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Leach said in a statement that there has been a “nationwide attack on patients and their doctors,” but that the Supreme Court’s ruling upholds the constitutionally protected right to terminate a pregnancy.

“Abortion is a legal, Constitutionally-protected right that should be available to all women,” Leach said. “Every member of the Pennsylvania General Assembly swore an oath to support, obey and defend the Constitution of the United States, so we must act swiftly to repeal this unconstitutional requirement.”

TRAP laws, which single out abortion clinics and providers and subject them to regulations that are more stringent than those applied to medical clinics, have been passed in several states in recent years.

However, the Supreme Court’s ruling in Whole Woman’s Health v. Hellerstedt that struck down two of the provisions in HB 2 has already had ramifications on similar laws passed in other states with GOP-held legislatures.

The Supreme Court blocked similar anti-choice laws in Wisconsin and Mississippi, and Alabama’s attorney general announced he would drop an appeal to a legal challenge of a similar law.

Analysis Abortion

‘Pro-Life’ Pence Transfers Money Intended for Vulnerable Households to Anti-Choice Crisis Pregnancy Centers

Jenn Stanley

Donald Trump's running mate has said that "life is winning in Indiana"—and the biggest winner is probably a chain of crisis pregnancy centers that landed a $3.5 million contract in funds originally intended for poor Hoosiers.

Much has been made of Republican Gov. Mike Pence’s record on LGBTQ issues. In 2000, when he was running for U.S. representative, Pence wrote that “Congress should oppose any effort to recognize homosexual’s [sic] as a ‘discreet and insular minority’ [sic] entitled to the protection of anti-discrimination laws similar to those extended to women and ethnic minorities.” He also said that funds meant to help people living with HIV or AIDS should no longer be given to organizations that provide HIV prevention services because they “celebrate and encourage” homosexual activity. Instead, he proposed redirecting those funds to anti-LGBTQ “conversion therapy” programs, which have been widely discredited by the medical community as being ineffective and dangerous.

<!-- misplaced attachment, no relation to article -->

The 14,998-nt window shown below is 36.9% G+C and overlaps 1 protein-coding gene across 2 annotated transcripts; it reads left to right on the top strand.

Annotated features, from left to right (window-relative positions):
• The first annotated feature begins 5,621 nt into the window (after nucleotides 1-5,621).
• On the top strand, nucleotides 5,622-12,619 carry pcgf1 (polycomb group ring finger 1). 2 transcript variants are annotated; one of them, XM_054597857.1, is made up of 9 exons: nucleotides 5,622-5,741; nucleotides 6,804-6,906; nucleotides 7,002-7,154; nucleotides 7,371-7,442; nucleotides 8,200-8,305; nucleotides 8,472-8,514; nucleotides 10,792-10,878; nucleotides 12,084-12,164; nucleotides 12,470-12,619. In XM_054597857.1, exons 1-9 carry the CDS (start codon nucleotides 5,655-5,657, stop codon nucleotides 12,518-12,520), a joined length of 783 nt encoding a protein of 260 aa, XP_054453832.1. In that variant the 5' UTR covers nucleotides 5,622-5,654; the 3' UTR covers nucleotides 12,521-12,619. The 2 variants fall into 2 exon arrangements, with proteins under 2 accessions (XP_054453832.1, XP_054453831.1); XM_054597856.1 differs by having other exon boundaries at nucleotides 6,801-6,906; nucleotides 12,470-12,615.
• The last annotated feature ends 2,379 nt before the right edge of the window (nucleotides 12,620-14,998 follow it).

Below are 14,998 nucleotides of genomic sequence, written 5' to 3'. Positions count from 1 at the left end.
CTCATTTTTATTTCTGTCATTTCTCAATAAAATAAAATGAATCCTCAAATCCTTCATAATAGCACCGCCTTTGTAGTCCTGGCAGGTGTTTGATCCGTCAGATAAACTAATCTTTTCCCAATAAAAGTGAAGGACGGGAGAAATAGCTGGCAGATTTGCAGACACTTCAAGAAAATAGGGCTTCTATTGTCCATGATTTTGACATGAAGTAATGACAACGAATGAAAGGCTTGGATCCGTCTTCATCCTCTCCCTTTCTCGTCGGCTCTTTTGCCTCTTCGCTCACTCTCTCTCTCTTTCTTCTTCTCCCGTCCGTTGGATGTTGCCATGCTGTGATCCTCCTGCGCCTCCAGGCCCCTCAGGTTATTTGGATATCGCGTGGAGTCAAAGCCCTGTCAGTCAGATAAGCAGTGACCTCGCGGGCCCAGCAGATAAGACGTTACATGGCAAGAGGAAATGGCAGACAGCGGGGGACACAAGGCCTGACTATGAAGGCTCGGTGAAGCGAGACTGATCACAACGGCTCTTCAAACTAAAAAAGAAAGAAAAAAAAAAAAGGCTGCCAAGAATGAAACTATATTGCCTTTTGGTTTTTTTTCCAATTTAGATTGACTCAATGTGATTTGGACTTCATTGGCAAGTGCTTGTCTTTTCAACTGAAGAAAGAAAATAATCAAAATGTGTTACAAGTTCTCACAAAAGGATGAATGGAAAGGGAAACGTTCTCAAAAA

Under Pence, ideology has replaced evidence in many areas of public life. In fact, Republican presidential nominee Donald Trump has just hired a running mate who, in the past year, has reallocated millions of dollars in public funds intended to provide food and health care for needy families to anti-choice crisis pregnancy centers.

Gov. Pence, who declined multiple requests for an interview with Rewire, has been outspoken about his anti-choice agenda. Currently, Indiana law requires people seeking abortions to receive in-person “counseling” and written information from a physician or other health-care provider 18 hours before the abortion begins. And thanks, in part, to other restrictive laws making it more difficult for clinics to operate, there are currently six abortion providers in Indiana, and none in the northern part of the state. Only four of Indiana’s 92 counties have an abortion provider. All this means that many people in need of abortion care are forced to take significant time off work, arrange child care, and possibly pay for a place to stay overnight in order to obtain it.

This environment is why a contract quietly signed by Pence last fall with the crisis pregnancy center umbrella organization Real Alternatives is so potentially dangerous for Indiana residents seeking abortion: State-subsidized crisis pregnancy centers not only don’t provide abortion but seek to persuade people out of seeking abortion, thus limiting their options.